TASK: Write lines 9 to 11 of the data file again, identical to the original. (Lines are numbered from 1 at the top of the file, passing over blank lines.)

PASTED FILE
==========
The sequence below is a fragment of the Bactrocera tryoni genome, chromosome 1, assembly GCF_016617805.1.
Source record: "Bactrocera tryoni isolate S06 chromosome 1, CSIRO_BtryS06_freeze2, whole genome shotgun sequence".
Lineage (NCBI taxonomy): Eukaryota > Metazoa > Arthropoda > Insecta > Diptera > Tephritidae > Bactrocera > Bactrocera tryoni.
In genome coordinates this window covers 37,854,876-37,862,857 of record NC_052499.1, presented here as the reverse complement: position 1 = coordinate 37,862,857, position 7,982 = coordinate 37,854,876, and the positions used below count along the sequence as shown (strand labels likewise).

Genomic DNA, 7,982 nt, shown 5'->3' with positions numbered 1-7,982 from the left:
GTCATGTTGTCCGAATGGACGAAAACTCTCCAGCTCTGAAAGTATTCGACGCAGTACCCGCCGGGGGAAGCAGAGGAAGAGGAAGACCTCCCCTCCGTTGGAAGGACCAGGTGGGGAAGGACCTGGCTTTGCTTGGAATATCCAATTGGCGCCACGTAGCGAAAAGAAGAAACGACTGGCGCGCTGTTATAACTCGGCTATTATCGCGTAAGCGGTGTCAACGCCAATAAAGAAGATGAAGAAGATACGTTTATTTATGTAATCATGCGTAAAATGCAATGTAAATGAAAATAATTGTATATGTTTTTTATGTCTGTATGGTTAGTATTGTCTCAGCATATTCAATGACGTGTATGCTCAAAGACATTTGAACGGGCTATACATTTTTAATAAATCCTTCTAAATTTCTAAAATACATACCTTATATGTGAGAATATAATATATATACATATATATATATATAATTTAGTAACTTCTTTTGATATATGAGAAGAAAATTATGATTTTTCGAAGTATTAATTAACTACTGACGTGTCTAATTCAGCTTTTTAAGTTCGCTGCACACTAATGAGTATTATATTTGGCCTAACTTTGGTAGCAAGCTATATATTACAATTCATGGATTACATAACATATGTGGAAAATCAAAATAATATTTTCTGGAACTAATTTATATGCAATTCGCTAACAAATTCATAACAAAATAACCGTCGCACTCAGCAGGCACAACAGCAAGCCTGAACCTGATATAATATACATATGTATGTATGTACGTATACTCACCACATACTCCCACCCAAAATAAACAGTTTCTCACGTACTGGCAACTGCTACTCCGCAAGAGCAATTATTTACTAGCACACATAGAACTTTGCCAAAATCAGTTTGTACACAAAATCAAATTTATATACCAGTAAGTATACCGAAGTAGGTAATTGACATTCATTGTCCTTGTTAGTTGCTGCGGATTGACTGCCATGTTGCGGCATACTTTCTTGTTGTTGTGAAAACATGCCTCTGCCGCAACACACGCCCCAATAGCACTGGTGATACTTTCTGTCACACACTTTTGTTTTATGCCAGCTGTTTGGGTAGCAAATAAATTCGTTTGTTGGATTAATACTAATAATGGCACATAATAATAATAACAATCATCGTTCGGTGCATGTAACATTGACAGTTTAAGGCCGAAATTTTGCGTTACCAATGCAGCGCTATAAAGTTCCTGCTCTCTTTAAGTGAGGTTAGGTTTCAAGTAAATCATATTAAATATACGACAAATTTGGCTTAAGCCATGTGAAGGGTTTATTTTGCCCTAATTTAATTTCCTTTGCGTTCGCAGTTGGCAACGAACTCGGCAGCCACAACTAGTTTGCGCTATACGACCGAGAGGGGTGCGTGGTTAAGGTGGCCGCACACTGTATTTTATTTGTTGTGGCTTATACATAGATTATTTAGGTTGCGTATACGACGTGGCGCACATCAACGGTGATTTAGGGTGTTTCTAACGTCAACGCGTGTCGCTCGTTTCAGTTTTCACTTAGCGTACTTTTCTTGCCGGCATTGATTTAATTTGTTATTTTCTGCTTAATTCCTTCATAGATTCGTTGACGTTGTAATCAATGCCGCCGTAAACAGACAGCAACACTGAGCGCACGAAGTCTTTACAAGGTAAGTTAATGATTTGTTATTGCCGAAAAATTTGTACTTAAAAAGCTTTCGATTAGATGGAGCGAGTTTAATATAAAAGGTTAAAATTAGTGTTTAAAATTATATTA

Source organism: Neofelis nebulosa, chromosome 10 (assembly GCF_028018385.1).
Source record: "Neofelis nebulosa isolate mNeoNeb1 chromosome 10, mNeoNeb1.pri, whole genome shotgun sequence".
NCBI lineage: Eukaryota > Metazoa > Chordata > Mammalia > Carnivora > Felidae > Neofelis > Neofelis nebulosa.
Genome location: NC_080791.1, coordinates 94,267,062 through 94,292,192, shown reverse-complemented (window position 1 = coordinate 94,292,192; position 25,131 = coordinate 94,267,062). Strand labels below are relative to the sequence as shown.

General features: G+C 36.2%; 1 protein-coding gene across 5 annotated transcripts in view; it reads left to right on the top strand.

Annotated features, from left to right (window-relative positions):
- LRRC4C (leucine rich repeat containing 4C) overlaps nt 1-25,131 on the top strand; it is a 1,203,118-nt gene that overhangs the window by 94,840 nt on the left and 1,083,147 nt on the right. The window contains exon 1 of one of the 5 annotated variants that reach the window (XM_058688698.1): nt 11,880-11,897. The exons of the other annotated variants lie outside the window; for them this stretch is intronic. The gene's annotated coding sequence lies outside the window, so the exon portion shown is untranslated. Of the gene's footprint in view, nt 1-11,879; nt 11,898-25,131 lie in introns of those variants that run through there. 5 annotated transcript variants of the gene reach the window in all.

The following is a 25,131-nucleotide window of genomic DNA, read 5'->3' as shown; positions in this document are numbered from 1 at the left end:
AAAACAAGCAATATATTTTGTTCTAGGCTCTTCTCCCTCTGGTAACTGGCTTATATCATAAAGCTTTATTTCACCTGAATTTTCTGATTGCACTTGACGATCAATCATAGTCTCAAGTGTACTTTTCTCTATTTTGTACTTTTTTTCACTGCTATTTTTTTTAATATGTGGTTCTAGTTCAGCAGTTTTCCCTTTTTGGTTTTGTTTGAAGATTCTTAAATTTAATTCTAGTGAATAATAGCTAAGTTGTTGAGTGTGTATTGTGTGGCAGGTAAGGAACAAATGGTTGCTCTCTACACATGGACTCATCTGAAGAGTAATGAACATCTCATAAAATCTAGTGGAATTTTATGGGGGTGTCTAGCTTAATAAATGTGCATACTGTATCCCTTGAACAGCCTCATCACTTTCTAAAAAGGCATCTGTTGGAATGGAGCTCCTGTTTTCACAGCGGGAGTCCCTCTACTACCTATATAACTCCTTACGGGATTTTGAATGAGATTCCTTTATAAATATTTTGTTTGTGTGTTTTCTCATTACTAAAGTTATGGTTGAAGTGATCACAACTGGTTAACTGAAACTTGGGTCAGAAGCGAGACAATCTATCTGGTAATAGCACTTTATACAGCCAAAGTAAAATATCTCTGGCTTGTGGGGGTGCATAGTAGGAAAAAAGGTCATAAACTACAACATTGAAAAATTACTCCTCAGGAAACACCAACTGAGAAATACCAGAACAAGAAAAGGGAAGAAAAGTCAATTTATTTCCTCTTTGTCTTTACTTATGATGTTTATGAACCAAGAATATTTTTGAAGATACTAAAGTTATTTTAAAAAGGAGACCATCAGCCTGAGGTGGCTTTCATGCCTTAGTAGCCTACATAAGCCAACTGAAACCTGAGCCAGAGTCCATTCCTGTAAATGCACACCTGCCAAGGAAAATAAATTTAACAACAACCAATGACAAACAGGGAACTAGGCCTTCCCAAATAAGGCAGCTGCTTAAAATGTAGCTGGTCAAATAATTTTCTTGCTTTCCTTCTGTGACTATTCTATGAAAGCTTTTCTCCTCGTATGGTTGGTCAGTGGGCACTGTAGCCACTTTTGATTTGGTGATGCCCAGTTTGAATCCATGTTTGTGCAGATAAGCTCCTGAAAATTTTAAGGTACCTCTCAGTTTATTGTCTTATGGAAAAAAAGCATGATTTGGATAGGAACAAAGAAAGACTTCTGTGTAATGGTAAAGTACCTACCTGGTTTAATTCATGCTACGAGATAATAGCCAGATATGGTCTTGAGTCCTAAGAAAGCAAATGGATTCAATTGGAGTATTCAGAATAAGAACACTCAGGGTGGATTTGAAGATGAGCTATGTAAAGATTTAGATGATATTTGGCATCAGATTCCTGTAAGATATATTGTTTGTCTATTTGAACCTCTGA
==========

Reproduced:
NCBI lineage: Eukaryota > Metazoa > Chordata > Mammalia > Carnivora > Felidae > Neofelis > Neofelis nebulosa.
Genome location: NC_080791.1, coordinates 94,267,062 through 94,292,192, shown reverse-complemented (window position 1 = coordinate 94,292,192; position 25,131 = coordinate 94,267,062). Strand labels below are relative to the sequence as shown.

General features: G+C 36.2%; 1 protein-coding gene across 5 annotated transcripts in view; it reads left to right on the top strand.